The city hopes to reconfigure the financial plan for the $5.2 billion Honolulu rail project to make sure that tens of millions of dollars in federal funds traditionally used to replace aging city buses and Handi-Vans isn’t diverted for rail construction.
The move comes at a time when public concern is mounting about the deteriorating condition of the Handi-Van fleet, which serves thousands of disabled residents throughout Oahu. The city is also working to restore past cuts to bus routes.
In 2012, the Honolulu Authority for Rapid Transportation, the quasi-city agency in charge of rail, plugged some $210 million in anticipated Handi-Van and bus funds for the 2013 — 2018 fiscal years into the rail budget. The added funding stream assuaged federal officials’ concerns about the strength of rail’s financial plan and helped secure a $1.5 billion funding grant from the federal government.
The massive rail project could affect funding for city bus and Handi-Van service.
PF Bentley/City Beat
Rail officials assured the Honolulu City Council at the time that it was unlikely that those funds would ever be used for rail and that the city could continue to depend on the funding — known as 5307 funds per their federal code — to maintain the bus and Handi-Van fleets.
Indeed, HART has elected not to use the funding for the past three fiscal years and the annual federal allocations have remained with the city to support bus and Handi-Van services.
Rail Construction Accelerates; Costs Uncertain
But as rail construction accelerates and millions in unanticipated costs mount, past assurances that 5307 funding would continue to support the city’s Handi-Vans and buses looks increasingly uncertain.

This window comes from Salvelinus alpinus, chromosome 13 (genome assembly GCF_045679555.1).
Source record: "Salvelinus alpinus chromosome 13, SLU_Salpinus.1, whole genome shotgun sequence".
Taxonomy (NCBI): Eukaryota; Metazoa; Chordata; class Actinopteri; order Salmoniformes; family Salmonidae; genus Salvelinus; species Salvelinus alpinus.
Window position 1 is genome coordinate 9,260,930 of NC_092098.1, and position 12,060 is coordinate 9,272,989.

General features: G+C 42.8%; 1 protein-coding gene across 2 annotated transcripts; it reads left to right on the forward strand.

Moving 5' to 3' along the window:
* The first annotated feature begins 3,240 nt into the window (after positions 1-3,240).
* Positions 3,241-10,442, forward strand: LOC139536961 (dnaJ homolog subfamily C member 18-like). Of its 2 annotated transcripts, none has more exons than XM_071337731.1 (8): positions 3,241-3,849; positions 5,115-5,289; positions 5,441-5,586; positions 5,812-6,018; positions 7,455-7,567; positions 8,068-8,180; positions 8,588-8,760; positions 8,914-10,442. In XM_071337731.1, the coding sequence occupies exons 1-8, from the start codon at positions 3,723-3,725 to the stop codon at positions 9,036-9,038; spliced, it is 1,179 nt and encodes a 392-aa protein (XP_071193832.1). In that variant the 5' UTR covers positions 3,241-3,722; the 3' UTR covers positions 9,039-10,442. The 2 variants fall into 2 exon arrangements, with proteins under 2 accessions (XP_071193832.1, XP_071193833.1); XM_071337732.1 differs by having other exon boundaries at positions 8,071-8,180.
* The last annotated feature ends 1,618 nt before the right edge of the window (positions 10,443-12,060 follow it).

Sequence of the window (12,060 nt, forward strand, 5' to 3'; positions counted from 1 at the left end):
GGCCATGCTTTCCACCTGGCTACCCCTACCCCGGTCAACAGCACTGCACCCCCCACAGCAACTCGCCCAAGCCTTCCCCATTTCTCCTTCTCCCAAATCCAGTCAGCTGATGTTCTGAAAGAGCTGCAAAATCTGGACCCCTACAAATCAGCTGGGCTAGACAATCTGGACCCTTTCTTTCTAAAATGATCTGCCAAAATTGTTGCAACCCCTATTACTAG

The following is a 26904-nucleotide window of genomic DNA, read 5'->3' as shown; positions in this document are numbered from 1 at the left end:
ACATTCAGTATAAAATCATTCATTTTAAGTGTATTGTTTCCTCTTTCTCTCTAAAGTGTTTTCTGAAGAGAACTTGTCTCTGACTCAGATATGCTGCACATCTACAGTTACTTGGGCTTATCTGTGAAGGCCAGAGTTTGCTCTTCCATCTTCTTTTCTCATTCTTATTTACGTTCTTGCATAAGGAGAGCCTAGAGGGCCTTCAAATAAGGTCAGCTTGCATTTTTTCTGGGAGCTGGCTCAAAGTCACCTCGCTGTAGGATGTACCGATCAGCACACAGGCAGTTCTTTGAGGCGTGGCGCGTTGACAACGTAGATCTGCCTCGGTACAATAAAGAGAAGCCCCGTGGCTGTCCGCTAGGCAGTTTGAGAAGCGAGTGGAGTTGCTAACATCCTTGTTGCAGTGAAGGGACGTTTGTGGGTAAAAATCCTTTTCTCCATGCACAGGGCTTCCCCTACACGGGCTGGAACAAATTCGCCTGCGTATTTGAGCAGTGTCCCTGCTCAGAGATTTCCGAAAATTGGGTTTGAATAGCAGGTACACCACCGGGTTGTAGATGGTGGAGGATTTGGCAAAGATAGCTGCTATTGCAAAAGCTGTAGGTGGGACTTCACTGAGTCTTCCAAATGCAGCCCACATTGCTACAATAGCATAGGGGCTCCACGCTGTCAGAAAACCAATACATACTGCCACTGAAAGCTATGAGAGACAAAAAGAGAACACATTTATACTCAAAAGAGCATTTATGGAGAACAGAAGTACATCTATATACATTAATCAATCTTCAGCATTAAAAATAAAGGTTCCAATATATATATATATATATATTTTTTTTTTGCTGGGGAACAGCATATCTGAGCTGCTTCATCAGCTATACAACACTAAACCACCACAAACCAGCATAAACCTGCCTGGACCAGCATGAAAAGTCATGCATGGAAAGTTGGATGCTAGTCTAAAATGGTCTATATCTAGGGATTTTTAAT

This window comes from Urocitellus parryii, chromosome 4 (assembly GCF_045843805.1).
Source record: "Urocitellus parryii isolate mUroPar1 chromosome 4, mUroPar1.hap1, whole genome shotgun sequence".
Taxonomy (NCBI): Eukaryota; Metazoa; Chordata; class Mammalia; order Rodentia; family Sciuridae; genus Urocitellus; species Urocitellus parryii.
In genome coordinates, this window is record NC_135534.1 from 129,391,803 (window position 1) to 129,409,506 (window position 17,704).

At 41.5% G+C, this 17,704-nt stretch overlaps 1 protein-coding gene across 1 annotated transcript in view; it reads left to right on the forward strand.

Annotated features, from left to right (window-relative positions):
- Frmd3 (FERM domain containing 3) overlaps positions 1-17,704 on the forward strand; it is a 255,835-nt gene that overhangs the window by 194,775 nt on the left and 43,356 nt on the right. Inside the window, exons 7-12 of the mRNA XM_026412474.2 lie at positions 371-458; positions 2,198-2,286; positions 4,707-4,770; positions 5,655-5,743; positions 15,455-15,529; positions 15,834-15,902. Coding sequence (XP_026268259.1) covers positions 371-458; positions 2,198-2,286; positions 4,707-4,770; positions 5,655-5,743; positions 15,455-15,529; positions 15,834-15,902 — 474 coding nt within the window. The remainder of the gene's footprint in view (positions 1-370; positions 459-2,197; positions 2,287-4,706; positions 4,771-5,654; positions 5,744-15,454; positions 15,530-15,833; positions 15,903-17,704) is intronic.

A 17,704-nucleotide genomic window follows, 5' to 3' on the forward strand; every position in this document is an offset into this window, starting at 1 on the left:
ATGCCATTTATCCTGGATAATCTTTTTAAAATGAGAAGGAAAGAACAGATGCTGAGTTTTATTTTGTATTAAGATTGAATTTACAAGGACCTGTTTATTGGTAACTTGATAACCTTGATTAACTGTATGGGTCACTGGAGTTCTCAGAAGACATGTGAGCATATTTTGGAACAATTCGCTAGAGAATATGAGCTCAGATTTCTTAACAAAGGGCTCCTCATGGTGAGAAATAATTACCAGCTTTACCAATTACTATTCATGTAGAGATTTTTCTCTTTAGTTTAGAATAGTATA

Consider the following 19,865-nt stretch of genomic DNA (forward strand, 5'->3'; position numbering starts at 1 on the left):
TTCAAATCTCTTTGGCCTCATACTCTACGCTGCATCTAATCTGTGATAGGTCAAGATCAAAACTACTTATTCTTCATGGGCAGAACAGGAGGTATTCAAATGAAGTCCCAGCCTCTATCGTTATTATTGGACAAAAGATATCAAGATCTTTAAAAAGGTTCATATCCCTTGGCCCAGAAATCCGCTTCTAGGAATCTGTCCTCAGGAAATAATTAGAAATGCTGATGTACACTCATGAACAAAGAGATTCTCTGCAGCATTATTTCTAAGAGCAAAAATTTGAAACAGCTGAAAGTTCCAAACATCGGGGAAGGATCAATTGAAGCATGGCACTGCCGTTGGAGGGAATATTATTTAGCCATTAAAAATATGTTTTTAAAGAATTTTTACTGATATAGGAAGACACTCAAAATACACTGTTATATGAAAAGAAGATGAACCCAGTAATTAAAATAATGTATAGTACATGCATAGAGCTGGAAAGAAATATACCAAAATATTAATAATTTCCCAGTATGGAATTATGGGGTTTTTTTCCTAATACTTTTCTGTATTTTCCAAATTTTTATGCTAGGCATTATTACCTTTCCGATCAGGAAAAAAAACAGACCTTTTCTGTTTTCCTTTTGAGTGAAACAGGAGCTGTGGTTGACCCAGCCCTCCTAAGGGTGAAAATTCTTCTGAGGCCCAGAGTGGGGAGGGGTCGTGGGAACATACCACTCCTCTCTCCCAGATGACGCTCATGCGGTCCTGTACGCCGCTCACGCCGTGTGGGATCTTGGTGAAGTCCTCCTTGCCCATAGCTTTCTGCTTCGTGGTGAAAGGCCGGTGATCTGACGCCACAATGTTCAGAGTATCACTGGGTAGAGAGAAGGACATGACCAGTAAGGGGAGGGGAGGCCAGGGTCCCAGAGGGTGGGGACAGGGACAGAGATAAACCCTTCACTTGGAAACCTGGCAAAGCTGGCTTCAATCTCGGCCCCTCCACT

“I can’t say that in fiscal year 2016, given the change orders and other things that have happened, that there won’t be a need for (5307 funds),” said Mike Formby, director of the city Department of Transportation Services and a HART board member. “And that is why we are working really hard to not delay but eliminate the need for them.”
Construction delays resulting from legal challenges and contracts that were signed before the rail project had the federal go-ahead have added about $176 million to the cost.
Formby said Mayor Kirk Caldwell’s administration plans to submit a rail refinancing plan to the City Council this year that would remove a portion of the 5307 funds. Eventually, the goal is to remove all of the funds from the rail budget.
“The mayor made a commitment early on that he was going to do everything in his power to make sure those funds aren’t taken by rail.” — Mike Formby, director of the city Department of Transportation Services
Formby said it was premature to comment on how the administration hopes to plug the funding hole that would arise from the 5307 funds being taken out of the rail budget.
The decision to allocate future funding for new buses and Handi-Vans to the rail project was finalized during former Mayor Peter Carlisle’s administration. But when Caldwell took office in January 2013, there was a concerted decision made to safeguard that funding, said Formby.
“The mayor made a commitment early on that he was going to do everything in his power to make sure those funds aren’t taken by rail,” he said.
It’s not clear how HART had planned to get by without using the 5307 funding in the long-term. A 2011 city risk analysis of the project indicates that if the 5307 funding — which made up about 5 percent of rail’s capital costs at the time — wasn’t available in future years, then other options such as extending the General Excise Tax would have to be considered.
And while HART declined to use the 5307 funds in the 2013 — 2015 fiscal years, its overall need for the funds hasn’t changed, according to HART correspondence. In fact, HART has extended its claim to the funding by three years — to fiscal year 2021.